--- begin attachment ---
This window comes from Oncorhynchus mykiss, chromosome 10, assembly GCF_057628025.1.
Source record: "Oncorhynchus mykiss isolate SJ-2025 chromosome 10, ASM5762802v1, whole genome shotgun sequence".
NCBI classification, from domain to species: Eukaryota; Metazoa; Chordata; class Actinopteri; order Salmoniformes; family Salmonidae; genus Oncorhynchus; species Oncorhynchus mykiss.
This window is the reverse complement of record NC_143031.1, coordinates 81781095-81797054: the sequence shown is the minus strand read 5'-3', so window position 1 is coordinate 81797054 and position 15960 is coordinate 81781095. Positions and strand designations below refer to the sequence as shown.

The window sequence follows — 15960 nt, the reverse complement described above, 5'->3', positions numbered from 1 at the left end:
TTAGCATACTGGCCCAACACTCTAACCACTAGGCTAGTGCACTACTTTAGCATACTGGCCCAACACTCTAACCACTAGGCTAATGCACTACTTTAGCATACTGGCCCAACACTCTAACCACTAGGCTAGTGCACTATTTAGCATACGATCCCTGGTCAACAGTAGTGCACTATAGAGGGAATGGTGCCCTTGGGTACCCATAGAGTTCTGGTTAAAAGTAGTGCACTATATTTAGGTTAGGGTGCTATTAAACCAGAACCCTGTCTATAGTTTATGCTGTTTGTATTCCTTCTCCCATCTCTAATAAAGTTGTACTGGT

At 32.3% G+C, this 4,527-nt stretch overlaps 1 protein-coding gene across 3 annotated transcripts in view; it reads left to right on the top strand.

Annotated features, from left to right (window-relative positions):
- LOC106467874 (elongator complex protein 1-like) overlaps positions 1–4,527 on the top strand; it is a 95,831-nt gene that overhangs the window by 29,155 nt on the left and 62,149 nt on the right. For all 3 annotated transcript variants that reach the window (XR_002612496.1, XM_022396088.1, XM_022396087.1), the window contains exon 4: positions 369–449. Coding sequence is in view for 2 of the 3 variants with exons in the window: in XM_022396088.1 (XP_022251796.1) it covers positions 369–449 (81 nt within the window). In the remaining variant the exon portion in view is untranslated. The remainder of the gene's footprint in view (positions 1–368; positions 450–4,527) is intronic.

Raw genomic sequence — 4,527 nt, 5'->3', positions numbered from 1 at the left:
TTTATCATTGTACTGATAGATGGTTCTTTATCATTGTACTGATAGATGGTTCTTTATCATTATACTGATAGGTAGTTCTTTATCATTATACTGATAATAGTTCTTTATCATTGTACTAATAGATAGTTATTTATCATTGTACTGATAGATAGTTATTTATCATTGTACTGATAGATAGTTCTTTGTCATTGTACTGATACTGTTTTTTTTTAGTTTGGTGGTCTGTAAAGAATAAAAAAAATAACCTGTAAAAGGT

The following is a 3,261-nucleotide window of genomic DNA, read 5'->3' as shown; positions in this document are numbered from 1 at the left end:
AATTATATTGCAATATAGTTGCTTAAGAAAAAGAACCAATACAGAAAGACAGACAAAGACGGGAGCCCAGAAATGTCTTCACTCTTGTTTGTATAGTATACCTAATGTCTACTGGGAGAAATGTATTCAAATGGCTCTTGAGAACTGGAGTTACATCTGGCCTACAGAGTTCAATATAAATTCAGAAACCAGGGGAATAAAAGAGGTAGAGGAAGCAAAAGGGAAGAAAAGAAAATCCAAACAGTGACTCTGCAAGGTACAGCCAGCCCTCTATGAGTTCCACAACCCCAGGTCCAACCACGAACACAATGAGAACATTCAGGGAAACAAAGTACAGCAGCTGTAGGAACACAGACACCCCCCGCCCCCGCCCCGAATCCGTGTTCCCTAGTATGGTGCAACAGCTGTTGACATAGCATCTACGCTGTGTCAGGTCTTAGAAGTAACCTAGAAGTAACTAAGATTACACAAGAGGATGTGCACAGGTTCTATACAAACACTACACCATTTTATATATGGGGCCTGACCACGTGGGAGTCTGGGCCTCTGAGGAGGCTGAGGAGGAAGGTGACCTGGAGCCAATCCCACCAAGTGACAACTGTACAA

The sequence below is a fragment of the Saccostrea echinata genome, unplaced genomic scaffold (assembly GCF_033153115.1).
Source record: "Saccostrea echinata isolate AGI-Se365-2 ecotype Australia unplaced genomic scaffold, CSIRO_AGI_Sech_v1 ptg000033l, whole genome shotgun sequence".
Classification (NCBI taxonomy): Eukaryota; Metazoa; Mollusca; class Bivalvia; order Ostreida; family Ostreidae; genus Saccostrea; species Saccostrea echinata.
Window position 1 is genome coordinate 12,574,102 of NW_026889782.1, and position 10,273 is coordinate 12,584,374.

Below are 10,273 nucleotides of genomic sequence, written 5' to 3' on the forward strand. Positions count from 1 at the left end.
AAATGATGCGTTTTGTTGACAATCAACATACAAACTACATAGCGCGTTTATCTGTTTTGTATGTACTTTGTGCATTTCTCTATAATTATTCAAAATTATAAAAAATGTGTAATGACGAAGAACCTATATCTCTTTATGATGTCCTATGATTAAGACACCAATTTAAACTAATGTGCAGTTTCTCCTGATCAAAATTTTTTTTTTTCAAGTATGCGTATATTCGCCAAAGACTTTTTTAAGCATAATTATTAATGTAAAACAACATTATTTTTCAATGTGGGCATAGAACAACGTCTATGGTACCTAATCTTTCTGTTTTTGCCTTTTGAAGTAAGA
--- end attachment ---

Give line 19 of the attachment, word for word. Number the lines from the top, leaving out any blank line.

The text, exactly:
AAATGATGCGTTTTGTTGACAATCAACATACAAACTACATAGCGCGTTTATCTGTTTTGTATGTACTTTGTGCATTTCTCTATAATTATTCAAAATTATAAAAAATGTGTAATGACGAAGAACCTATATCTCTTTATGATGTCCTATGATTAAGACACCAATTTAAACTAATGTGCAGTTTCTCCTGATCAAAATTTTTTTTTTTCAAGTATGCGTATATTCGCCAAAGACTTTTTTAAGCATAATTATTAATGTAAAACAACATTATTTTTCAATGTGGGCATAGAACAACGTCTATGGTACCTAATCTTTCTGTTTTTGCCTTTTGAAGTAAGA